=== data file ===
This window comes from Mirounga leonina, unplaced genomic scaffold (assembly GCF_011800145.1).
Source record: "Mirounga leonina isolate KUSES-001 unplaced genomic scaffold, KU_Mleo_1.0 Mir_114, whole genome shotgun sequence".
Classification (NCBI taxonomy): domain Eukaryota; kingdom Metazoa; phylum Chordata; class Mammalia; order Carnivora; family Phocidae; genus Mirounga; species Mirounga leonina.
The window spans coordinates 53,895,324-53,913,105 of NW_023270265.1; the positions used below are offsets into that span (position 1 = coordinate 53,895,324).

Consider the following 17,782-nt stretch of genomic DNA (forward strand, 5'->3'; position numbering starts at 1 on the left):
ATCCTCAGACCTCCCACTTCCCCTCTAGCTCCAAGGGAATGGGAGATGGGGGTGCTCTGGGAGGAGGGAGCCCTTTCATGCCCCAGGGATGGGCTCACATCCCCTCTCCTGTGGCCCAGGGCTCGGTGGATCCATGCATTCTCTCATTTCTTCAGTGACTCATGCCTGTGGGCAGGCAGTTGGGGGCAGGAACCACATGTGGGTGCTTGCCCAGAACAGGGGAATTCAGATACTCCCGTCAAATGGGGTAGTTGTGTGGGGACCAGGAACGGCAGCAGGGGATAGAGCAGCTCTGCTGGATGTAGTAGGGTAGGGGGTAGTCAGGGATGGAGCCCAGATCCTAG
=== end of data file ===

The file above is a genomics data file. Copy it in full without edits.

This window comes from Mirounga leonina, unplaced genomic scaffold (assembly GCF_011800145.1).
Source record: "Mirounga leonina isolate KUSES-001 unplaced genomic scaffold, KU_Mleo_1.0 Mir_114, whole genome shotgun sequence".
Classification (NCBI taxonomy): domain Eukaryota; kingdom Metazoa; phylum Chordata; class Mammalia; order Carnivora; family Phocidae; genus Mirounga; species Mirounga leonina.
The window spans coordinates 53,895,324-53,913,105 of NW_023270265.1; the positions used below are offsets into that span (position 1 = coordinate 53,895,324).

Consider the following 17,782-nt stretch of genomic DNA (forward strand, 5'->3'; position numbering starts at 1 on the left):
ATCCTCAGACCTCCCACTTCCCCTCTAGCTCCAAGGGAATGGGAGATGGGGGTGCTCTGGGAGGAGGGAGCCCTTTCATGCCCCAGGGATGGGCTCACATCCCCTCTCCTGTGGCCCAGGGCTCGGTGGATCCATGCATTCTCTCATTTCTTCAGTGACTCATGCCTGTGGGCAGGCAGTTGGGGGCAGGAACCACATGTGGGTGCTTGCCCAGAACAGGGGAATTCAGATACTCCCGTCAAATGGGGTAGTTGTGTGGGGACCAGGAACGGCAGCAGGGGATAGAGCAGCTCTGCTGGATGTAGTAGGGTAGGGGGTAGTCAGGGATGGAGCCCAGATCCTAG